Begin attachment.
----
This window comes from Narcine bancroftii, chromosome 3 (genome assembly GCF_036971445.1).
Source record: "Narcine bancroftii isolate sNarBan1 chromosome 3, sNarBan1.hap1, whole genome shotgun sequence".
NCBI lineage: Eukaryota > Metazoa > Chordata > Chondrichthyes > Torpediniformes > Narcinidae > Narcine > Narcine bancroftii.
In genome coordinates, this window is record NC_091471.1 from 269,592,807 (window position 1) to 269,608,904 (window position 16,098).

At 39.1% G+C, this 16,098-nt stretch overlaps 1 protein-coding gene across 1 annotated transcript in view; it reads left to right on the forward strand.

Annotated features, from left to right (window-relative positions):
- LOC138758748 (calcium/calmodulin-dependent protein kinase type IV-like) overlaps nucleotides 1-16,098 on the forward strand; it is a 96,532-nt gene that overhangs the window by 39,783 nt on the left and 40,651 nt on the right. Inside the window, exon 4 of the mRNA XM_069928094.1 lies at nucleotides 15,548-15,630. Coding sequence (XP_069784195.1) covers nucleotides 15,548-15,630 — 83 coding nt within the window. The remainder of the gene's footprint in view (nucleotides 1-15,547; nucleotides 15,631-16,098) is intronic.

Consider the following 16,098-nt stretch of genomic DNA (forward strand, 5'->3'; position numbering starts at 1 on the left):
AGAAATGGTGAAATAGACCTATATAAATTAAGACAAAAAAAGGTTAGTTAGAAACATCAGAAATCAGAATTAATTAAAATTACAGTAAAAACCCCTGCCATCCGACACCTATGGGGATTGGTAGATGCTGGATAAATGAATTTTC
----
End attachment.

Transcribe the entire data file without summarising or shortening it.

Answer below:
This window comes from Narcine bancroftii, chromosome 3 (genome assembly GCF_036971445.1).
Source record: "Narcine bancroftii isolate sNarBan1 chromosome 3, sNarBan1.hap1, whole genome shotgun sequence".
NCBI lineage: Eukaryota > Metazoa > Chordata > Chondrichthyes > Torpediniformes > Narcinidae > Narcine > Narcine bancroftii.
In genome coordinates, this window is record NC_091471.1 from 269,592,807 (window position 1) to 269,608,904 (window position 16,098).

At 39.1% G+C, this 16,098-nt stretch overlaps 1 protein-coding gene across 1 annotated transcript in view; it reads left to right on the forward strand.

Annotated features, from left to right (window-relative positions):
- LOC138758748 (calcium/calmodulin-dependent protein kinase type IV-like) overlaps nucleotides 1-16,098 on the forward strand; it is a 96,532-nt gene that overhangs the window by 39,783 nt on the left and 40,651 nt on the right. Inside the window, exon 4 of the mRNA XM_069928094.1 lies at nucleotides 15,548-15,630. Coding sequence (XP_069784195.1) covers nucleotides 15,548-15,630 — 83 coding nt within the window. The remainder of the gene's footprint in view (nucleotides 1-15,547; nucleotides 15,631-16,098) is intronic.

Consider the following 16,098-nt stretch of genomic DNA (forward strand, 5'->3'; position numbering starts at 1 on the left):
AGAAATGGTGAAATAGACCTATATAAATTAAGACAAAAAAAGGTTAGTTAGAAACATCAGAAATCAGAATTAATTAAAATTACAGTAAAAACCCCTGCCATCCGACACCTATGGGGATTGGTAGATGCTGGATAAATGAATTTTC